On January 1, 2018, hundreds of California residents lined up outside just licensed cannabis retail dispensaries to purchase newly legal recreational marijuana. The founder of Buddy’s dispensary in San Jose, which holds one of California’s first recreational marijuana licenses, described it as the busiest day in the dispensary’s history. The California cannabis industry is projected to reach profits of $3.7 billion dollars in 2018 alone. Projections indicate there could be up to 4 million consumers of recreational marijuana in California. This huge opportunity has many new entrepreneurs, including celebrities like Mike Tyson, pursuing the cannabis business.
Under the new law, Californians over the age of 21 can now possess up to an ounce of marijuana, eight grams of marijuana concentrate, and grow up to six plants at home for their personal use. While public consumption is still banned, the new framework gives recreational users new flexibility. Those on the business side of recreational cannabis, however, still have a lot to consider before diving into this new market.
This is especially true given the news today that Attorney General Jeff Sessions is rescinding an Obama-era directive discouraging enforcement of federal marijuana laws in states where cannabis is legal. We will know more about how this decision will impact the California market after the announcement is officially made by AG Sessions later today. For now, we will provide an update on the first week of recreational cannabis sales in California.
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According to The Fresh Toast, US Attorney General Jeff Sessions is now hinting at expanding enforcement of federal cannabis laws. The report indicates that, at a news conference this past Wednesday, Sessions said they are looking “very hard right now” at possible changes to the Cole Memo. That 2013 memo adopted a policy to de-emphasize enforcement activities against those complying with state cannabis laws, with certain exceptions. He added, “We’ll be working our way through to a rational policy. But I don’t want to suggest in any way that this department believes that marijuana is harmless and people should not avoid it.”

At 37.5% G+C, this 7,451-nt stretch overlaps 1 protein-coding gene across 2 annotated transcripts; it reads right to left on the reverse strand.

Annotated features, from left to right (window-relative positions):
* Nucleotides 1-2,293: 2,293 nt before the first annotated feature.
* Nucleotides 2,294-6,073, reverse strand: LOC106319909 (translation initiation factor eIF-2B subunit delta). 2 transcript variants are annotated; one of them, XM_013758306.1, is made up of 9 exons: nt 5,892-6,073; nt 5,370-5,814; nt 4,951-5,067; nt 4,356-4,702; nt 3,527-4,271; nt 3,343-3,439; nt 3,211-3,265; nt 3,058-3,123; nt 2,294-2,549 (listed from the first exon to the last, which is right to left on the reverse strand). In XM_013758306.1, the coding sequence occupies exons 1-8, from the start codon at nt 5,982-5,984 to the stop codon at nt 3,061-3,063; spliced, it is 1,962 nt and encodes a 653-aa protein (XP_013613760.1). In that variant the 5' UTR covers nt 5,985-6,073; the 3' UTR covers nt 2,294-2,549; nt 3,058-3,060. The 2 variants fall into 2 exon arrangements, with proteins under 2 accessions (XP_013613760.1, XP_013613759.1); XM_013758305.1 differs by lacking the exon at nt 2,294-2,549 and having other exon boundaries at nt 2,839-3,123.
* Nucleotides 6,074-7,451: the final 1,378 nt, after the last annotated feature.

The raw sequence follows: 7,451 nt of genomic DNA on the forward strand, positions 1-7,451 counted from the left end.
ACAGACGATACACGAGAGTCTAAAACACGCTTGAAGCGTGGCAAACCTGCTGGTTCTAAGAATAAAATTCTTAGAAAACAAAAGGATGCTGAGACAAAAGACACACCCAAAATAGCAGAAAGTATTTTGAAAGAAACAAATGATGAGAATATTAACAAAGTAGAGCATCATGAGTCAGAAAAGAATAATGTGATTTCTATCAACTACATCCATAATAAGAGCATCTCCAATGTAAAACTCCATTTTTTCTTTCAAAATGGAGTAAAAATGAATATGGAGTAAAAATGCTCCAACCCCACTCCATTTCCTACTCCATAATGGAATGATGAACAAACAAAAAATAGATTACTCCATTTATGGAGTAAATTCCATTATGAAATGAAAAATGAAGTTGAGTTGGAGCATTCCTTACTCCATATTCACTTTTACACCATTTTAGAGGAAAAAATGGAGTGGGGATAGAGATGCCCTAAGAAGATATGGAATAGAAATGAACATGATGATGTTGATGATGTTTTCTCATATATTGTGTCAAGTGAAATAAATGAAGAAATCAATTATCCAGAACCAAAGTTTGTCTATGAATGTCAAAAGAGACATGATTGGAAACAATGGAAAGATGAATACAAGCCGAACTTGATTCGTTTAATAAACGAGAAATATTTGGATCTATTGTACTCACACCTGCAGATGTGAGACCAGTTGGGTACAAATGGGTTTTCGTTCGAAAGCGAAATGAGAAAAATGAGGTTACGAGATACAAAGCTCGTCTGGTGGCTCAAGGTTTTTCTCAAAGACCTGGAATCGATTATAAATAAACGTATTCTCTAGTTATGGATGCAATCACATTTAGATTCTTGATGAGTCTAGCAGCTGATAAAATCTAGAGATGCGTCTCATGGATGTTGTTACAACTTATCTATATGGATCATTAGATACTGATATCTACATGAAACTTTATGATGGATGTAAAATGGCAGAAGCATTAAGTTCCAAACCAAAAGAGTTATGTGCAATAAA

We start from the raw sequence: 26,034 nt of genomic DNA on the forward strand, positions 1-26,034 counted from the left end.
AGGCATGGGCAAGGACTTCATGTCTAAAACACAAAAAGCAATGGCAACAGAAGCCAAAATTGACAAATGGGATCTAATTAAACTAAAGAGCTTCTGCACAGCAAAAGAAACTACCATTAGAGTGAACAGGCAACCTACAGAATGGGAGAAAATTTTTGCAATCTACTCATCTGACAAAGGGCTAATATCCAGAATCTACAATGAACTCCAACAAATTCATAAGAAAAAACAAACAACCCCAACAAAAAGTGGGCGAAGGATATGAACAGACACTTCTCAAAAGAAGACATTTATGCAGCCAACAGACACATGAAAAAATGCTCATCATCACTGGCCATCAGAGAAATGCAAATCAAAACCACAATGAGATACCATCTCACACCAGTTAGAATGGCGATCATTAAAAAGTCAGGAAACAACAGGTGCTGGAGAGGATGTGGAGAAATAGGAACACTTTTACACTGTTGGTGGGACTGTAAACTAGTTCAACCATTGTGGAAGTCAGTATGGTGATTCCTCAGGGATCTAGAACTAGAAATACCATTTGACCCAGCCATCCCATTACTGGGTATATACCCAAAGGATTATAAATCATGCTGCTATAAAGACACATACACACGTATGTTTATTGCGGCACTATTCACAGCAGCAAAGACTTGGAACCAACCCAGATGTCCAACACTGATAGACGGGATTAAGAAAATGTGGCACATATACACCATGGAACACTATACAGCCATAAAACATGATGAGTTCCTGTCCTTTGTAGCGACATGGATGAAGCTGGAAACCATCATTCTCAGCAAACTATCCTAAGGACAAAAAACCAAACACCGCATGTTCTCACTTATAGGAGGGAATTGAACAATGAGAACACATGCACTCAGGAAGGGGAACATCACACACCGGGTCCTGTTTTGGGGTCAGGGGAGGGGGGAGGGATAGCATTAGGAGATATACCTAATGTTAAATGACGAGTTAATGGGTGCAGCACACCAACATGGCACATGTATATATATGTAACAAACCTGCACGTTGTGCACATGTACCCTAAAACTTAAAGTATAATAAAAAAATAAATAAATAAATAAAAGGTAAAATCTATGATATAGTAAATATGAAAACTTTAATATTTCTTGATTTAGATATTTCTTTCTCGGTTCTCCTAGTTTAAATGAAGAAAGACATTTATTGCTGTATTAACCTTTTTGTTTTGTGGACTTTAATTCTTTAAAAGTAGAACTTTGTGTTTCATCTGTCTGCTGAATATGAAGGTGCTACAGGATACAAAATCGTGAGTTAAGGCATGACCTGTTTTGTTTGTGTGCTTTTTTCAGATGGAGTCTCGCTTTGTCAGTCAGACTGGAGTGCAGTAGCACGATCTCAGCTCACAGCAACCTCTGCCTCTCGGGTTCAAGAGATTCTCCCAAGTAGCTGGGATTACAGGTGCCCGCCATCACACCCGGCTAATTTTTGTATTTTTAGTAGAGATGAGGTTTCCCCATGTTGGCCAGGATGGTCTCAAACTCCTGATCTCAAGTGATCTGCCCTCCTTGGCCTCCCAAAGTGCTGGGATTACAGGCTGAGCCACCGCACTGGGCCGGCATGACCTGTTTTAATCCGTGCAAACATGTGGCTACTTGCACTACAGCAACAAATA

Sessions has used various methods to seek to interfere with state legal cannabis. He is attempting to stop the renewal of the Rohrabacher-Blumenauer amendment to the annual budget bill. That amendment prohibits the spending of federal money to bring enforcement action against those complying with state medical cannabis laws. It is not clear whether the amendment, passed annually since 2014, will survive the current budget battle. The existing continuing resolution expires in several weeks along with the current budget.
The Attorney General has also put governors in adult use states on notice to ensure they are working hard to enforce their local laws, implying he might come in if they do not, something permitted by the Cole Memo. That said, Sessions’ boss, the President, has said he is “100%” in favor of medical cannabis and believes adult use should be up to the states. Therefore it seems Sessions would not be acting at Trump’s direction if he were to do something dramatic. Watch this space.
Last week the US Senate Appropriations Committee voted to renew the Rohrabacher-Blumenauer amendment when it expires September 30. That amendment, renewed annually since 2014, blocks the US Department of Justice from using federal funds to interfere with the implementation of state medical cannabis laws. The passage included 16 Republicans, showing this as a bipartisan issue in the Congress.
This early vote is important because US Attorney General Jeff Sessions has asked the Congress not to renew the amendment. Sessions also commissioned a task force on drugs and violent crime whose final report is expected soon. He says in the meantime he has been “on a rolling basis” implementing some of the as yet unrevealed recommendations. Many believe the task force will link cannabis to violent crime and push for stronger sentences for people who grow or sell marijuana.
It appears, however, that there remains strong bipartisan support in Congress to retain the restriction on federal spending for now, and that the amendment will be renewed as part of the final Congressional appropriations in September. Stay tuned.